FundingCircle is one highly-rated P2P lender that offers business loans. Many users on Trustpilot report smooth application processes and fast funding.
Pros of P2P lending
There are several advantages to using a P2P platform to take out a loan.
- Flexible requirements make peer-to-peer platforms a great alternative to bank loans if you’ve struggled to qualify for financing in the past.
- Many platforms offer multiple types of financing, such as personal and business loans.
- Most have no prepayment penalties, meaning you can save on interest by repaying the loan early.
- Automated underwriting makes P2P platforms faster than a bank or credit union — though the turnaround is slightly longer than most online lenders.
- Lower interest rates than credit cards make this an inexpensive financing option for borrowers with fair credit scores above 600.
Cons of P2P lending
Consider these drawbacks before you consider getting a peer-funded loan:
- Origination fees are standard for peer-funded loans, which can result in a higher APRs and upfront cost than a direct lender.
- There are only a handful of P2P platforms out there — and many become direct lenders after establishing their lending business.
- It may take longer to receive your funds than a direct online lender, since you have to wait for investors to fund your loan.
Alternatives to peer-to-peer lending
P2P lending has advantages, but it’s not your only option to access cash. Since there are only a few P2P lenders out there, considering these alternatives alongside peer-funding platforms can help you find the most competitive offer available to you.
- Direct online lenders offer automated personal loans with a faster turnaround than a P2P lenders. There are more bad credit options through direct lenders and many offer lower APRs and no origination fee to borrowers with credit scores over 670.
- Big banks like U.S. Bank and PNC Bank also offer personal loans, but you may need to meet stricter criteria than with an online lender and turnaround times may be longer if you’re a new customer — think weeks.
- Local banks and credit unions tend to have more flexible credit requirements than big banks and can offer more favorable rates and terms.
- Lending circles are groups of individuals that pool money to fund loans for each member, letting you access small-dollar, lost-cost loans from other members when you need cash.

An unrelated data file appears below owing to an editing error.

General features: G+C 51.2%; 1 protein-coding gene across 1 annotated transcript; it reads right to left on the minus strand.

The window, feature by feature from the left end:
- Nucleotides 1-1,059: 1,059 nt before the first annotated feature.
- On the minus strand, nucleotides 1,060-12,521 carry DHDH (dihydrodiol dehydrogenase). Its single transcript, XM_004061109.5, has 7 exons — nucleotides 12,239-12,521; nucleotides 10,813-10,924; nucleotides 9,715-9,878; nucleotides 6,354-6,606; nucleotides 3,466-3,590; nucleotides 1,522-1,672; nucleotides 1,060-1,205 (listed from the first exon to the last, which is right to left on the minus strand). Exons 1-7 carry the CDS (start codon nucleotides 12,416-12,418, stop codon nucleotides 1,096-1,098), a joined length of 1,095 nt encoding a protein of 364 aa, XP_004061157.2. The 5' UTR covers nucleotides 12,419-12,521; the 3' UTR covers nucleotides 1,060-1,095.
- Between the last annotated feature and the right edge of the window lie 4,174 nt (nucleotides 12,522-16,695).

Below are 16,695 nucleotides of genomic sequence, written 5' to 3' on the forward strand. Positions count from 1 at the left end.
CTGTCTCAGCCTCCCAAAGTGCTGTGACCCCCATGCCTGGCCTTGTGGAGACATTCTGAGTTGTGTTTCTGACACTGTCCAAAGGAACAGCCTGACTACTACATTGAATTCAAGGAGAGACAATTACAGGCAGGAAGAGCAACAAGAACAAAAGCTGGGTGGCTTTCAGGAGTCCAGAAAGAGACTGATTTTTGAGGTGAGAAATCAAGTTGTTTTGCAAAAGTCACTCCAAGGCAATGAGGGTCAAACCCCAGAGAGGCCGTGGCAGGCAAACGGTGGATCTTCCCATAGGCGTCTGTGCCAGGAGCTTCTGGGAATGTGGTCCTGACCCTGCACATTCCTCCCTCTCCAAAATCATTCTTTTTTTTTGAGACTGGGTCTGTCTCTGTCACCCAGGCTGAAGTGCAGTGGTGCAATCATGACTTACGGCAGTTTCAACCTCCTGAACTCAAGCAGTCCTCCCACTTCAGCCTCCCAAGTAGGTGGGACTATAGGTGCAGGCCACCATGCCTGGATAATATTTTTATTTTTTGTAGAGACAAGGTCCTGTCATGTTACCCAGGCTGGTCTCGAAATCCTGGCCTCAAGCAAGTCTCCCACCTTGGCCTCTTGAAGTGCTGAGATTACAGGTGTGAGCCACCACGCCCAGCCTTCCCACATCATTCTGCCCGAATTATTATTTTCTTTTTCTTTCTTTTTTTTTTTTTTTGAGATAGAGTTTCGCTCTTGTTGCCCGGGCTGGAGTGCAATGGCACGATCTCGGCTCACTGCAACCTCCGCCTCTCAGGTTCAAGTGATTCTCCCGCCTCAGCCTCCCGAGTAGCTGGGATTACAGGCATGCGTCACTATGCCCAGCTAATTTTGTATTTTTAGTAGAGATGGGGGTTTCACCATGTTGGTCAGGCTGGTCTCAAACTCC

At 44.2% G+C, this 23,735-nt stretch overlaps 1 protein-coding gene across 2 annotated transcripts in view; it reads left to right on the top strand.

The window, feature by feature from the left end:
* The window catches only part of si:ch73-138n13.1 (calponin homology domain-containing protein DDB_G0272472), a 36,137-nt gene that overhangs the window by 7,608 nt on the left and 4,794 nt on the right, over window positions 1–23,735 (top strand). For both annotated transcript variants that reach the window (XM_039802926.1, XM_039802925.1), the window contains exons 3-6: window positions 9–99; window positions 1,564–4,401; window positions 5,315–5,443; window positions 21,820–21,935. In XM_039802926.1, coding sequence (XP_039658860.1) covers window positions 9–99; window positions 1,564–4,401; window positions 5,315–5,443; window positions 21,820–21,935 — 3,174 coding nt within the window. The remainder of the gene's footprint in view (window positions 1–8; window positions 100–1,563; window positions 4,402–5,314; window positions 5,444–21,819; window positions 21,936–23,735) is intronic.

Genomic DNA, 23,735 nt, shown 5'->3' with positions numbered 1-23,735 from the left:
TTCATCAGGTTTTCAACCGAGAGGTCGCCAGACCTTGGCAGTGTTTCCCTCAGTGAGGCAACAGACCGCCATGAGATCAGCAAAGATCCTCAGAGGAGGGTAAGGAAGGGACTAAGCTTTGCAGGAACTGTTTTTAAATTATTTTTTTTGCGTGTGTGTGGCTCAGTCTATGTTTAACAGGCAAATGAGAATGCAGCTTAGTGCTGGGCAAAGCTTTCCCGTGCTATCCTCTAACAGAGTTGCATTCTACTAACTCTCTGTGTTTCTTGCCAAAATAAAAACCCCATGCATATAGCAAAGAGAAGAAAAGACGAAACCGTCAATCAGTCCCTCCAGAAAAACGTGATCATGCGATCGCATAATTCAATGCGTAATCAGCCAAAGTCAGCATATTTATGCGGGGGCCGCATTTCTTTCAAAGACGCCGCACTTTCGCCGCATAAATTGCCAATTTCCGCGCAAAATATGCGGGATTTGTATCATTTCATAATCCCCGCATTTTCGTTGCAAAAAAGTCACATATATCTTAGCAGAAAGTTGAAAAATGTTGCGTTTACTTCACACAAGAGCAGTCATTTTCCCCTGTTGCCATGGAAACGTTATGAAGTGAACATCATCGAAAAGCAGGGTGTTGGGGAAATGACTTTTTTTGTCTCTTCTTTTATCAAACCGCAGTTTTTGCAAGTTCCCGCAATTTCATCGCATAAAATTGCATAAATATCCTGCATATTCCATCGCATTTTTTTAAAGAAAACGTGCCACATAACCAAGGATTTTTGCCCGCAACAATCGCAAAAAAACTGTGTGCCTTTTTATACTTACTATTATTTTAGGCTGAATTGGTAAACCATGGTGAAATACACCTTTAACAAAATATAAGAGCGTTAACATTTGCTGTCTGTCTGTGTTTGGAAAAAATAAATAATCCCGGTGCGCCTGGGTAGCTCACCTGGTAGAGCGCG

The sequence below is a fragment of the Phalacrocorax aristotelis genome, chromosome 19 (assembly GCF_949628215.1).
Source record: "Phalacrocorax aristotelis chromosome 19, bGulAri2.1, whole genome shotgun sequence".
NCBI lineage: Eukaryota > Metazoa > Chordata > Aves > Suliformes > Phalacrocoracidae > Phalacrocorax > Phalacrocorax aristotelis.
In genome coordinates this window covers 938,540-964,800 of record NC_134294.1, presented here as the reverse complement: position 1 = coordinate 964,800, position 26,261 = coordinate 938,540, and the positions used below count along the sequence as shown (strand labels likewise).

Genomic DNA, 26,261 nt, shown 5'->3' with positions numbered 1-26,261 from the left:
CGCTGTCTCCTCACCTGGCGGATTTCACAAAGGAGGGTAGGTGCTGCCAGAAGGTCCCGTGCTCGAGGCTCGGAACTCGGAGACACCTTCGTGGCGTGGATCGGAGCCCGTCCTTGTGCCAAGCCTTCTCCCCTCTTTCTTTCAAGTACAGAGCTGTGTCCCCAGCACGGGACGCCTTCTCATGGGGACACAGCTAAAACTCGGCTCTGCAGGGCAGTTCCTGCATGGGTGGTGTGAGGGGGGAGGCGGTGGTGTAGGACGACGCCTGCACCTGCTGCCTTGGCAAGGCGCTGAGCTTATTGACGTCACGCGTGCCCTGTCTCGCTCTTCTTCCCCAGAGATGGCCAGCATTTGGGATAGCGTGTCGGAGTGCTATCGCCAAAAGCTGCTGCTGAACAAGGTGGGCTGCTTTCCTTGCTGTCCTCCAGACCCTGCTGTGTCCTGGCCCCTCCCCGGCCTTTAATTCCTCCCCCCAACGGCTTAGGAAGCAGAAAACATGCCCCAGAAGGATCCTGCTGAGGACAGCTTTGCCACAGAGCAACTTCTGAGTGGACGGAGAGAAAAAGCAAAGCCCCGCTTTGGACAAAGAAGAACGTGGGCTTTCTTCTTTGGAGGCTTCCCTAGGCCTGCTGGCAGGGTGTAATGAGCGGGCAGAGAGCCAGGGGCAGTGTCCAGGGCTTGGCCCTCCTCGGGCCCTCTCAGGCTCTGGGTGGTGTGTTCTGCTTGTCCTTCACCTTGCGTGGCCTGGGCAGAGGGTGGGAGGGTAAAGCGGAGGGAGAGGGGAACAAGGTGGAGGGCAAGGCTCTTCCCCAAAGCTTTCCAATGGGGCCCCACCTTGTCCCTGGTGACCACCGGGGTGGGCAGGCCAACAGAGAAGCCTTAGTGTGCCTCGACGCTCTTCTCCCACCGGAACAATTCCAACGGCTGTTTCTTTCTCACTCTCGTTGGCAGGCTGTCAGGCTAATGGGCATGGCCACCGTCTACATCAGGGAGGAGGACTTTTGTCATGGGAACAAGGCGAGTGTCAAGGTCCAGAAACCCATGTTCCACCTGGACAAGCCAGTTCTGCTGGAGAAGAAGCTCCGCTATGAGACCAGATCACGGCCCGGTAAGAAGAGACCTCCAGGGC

- Cash advance apps offer small-dollar advances on wages you’ve already earned $20 and $250 – either for a monthly fee or a suggested tip.
If P2P lending doesn’t sound like the right fit for you, browse our picks for the best personal loans to explore all your options.
Compare P2P alternatives
Use our table to compare these online lenders, and then select Learn more to visit the lender’s site or More info to read our review.
We update our data regularly, but information can change between updates. Confirm details with the provider you're interested in before making a decision.
Investing in P2P lending
P2P lending offers investors a way to earn a return on their investment. To get started, choose a lending platform, open an account and deposit your funds. The more you invest, the higher your potential return – but since invested funds aren’t insured, you could lose your money if the borrower defaults or the platform goes out of business.
However, you can start small. Prosper, for example, allows you to invest as little as $25. It lets you choose the loans you want to fund so you can reduce your risk.
If you want to get in on some P2P lending action as an investor, here are some things to note:
- Investors often paid monthly. Investors can be paid each month as the borrowers make their monthly payments.
- You can choose what you fund. With P2P lending, you get to choose what loans you fund. Many P2P lending sites assign letter grades for borrowers, which can help mitigate your risk.
- Income requirements may apply. Being a millionaire isn’t usually a requirement. Depending on the P2P platform, an annual gross salary of at least $70,000 may be sufficient, or you must have a specific net worth.
- Investment caps may apply. Some platforms restrict how much you can invest, such as LendingClub, which caps investments at 10% of your net worth.
- Not FDIC protected. With P2P lending, investors won’t be reimbursed if the borrower defaults on your loan investment or the P2P lending site you’re using goes out of business or fails.